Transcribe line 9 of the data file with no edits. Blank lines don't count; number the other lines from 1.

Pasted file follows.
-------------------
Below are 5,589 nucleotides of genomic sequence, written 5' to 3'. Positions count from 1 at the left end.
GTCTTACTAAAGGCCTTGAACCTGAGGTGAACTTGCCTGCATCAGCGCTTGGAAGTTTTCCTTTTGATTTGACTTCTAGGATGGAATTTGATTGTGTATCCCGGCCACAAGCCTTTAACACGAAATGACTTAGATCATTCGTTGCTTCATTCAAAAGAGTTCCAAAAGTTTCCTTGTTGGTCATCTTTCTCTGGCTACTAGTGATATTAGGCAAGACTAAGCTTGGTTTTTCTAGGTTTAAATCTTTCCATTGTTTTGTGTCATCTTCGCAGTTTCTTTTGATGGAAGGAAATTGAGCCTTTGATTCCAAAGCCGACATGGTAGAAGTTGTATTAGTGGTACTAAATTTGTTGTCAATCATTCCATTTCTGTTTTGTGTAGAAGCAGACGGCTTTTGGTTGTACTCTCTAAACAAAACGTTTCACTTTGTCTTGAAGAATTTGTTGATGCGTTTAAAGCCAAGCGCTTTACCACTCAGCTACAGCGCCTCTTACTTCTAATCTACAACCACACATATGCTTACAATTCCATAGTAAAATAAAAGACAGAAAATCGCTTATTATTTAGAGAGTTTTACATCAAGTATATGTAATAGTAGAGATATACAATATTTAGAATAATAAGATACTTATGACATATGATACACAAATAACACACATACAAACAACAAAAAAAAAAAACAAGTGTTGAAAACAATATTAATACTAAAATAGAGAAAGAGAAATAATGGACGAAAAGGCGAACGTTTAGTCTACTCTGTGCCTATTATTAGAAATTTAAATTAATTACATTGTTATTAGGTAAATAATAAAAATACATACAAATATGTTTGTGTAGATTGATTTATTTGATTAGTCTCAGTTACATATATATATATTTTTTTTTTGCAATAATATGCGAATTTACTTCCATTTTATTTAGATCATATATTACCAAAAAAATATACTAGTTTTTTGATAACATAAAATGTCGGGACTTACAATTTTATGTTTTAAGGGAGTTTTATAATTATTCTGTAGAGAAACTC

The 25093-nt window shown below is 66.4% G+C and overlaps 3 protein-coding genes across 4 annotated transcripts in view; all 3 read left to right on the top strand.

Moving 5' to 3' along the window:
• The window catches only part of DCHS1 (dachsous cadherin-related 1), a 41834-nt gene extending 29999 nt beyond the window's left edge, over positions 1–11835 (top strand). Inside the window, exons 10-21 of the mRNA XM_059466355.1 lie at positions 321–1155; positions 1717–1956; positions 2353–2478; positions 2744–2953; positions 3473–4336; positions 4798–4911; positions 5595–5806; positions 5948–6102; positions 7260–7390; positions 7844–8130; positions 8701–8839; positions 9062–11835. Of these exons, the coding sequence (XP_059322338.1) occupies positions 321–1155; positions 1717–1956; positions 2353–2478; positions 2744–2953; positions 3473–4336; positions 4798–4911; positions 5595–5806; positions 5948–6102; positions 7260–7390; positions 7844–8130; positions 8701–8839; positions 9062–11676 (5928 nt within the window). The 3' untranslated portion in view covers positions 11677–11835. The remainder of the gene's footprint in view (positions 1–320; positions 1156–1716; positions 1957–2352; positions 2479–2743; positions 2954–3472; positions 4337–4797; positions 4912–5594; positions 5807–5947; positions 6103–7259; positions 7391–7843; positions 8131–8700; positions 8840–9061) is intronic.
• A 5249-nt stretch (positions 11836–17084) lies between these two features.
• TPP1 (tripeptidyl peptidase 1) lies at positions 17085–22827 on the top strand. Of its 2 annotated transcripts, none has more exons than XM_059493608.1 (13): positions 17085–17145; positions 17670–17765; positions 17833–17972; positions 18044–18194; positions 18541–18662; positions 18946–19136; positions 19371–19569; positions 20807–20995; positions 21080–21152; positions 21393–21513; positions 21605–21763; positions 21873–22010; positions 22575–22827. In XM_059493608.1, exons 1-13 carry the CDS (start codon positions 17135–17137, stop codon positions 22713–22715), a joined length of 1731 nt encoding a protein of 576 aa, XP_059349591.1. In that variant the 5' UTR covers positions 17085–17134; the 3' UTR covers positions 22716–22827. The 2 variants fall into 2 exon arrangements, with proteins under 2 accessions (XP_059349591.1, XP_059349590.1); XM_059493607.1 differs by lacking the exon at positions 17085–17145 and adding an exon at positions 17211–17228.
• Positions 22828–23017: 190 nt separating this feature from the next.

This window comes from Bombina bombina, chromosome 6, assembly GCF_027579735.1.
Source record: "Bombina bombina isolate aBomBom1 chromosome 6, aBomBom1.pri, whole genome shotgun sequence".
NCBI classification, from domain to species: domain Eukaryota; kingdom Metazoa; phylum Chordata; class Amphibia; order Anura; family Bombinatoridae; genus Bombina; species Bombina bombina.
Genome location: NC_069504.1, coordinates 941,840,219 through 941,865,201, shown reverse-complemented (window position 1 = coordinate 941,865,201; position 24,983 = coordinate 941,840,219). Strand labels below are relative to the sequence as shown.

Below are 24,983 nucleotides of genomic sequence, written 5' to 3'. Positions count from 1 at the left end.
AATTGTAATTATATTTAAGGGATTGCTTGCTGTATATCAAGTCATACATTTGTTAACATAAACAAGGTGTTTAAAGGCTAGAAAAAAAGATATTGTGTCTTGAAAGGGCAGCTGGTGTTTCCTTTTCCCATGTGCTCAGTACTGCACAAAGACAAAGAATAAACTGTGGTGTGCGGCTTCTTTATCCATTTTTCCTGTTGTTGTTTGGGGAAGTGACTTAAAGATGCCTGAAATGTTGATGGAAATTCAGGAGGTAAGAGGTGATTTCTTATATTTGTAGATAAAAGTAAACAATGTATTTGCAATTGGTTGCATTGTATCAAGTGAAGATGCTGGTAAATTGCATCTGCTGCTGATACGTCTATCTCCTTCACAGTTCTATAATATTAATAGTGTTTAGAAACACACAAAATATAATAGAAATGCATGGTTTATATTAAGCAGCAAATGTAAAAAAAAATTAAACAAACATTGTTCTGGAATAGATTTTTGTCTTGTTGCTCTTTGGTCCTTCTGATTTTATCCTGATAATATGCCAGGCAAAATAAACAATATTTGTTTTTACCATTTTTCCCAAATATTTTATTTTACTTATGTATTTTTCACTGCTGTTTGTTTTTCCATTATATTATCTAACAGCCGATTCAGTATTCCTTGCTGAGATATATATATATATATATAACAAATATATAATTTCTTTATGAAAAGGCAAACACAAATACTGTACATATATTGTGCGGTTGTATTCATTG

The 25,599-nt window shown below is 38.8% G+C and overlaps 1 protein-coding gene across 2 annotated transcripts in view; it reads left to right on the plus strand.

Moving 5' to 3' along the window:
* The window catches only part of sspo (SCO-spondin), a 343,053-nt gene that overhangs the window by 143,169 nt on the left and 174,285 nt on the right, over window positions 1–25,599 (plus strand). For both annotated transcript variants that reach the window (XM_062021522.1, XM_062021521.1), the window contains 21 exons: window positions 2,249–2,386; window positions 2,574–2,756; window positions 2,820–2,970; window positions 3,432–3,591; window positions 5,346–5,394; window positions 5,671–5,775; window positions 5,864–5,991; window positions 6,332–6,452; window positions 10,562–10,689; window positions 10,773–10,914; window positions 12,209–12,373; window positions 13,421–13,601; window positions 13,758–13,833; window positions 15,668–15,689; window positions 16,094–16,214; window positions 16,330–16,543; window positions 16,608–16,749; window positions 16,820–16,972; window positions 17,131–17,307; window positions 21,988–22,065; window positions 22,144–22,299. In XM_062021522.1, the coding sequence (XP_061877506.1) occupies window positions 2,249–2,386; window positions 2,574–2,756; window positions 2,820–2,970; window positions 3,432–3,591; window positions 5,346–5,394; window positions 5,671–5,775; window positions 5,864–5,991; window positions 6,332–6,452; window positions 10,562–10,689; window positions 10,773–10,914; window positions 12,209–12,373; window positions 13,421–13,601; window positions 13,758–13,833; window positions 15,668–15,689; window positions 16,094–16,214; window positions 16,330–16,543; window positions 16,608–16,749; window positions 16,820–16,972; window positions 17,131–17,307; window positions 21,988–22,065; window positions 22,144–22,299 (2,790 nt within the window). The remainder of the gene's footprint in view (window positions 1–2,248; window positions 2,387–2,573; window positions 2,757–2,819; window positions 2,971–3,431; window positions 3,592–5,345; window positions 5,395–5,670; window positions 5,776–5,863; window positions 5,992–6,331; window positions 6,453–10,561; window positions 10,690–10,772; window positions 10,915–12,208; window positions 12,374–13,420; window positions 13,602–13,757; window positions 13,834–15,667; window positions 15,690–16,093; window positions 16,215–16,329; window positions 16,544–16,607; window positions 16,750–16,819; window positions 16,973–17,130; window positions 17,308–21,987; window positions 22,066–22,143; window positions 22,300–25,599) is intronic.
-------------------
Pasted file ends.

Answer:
This window comes from Bombina bombina, chromosome 6, assembly GCF_027579735.1.